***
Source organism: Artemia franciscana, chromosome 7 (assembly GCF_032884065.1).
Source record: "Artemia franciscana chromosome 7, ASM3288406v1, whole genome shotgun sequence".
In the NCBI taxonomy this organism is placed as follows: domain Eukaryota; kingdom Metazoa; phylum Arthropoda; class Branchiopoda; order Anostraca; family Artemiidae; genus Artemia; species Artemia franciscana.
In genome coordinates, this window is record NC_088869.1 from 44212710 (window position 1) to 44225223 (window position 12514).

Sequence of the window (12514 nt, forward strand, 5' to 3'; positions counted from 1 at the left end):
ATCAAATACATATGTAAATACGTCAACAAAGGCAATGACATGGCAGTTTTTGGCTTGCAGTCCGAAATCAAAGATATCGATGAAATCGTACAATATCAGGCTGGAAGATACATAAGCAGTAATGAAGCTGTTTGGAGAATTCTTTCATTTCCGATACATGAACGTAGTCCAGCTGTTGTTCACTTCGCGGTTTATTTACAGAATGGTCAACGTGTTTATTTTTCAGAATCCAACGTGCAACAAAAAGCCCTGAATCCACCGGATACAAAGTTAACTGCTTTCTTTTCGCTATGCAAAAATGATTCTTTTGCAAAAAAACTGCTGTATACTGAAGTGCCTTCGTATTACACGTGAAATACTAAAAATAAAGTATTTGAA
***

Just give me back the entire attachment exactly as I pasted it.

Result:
Source organism: Artemia franciscana, chromosome 7 (assembly GCF_032884065.1).
Source record: "Artemia franciscana chromosome 7, ASM3288406v1, whole genome shotgun sequence".
In the NCBI taxonomy this organism is placed as follows: domain Eukaryota; kingdom Metazoa; phylum Arthropoda; class Branchiopoda; order Anostraca; family Artemiidae; genus Artemia; species Artemia franciscana.
In genome coordinates, this window is record NC_088869.1 from 44212710 (window position 1) to 44225223 (window position 12514).

Sequence of the window (12514 nt, forward strand, 5' to 3'; positions counted from 1 at the left end):
ATCAAATACATATGTAAATACGTCAACAAAGGCAATGACATGGCAGTTTTTGGCTTGCAGTCCGAAATCAAAGATATCGATGAAATCGTACAATATCAGGCTGGAAGATACATAAGCAGTAATGAAGCTGTTTGGAGAATTCTTTCATTTCCGATACATGAACGTAGTCCAGCTGTTGTTCACTTCGCGGTTTATTTACAGAATGGTCAACGTGTTTATTTTTCAGAATCCAACGTGCAACAAAAAGCCCTGAATCCACCGGATACAAAGTTAACTGCTTTCTTTTCGCTATGCAAAAATGATTCTTTTGCAAAAAAACTGCTGTATACTGAAGTGCCTTCGTATTACACGTGAAATACTAAAAATAAAGTATTTGAA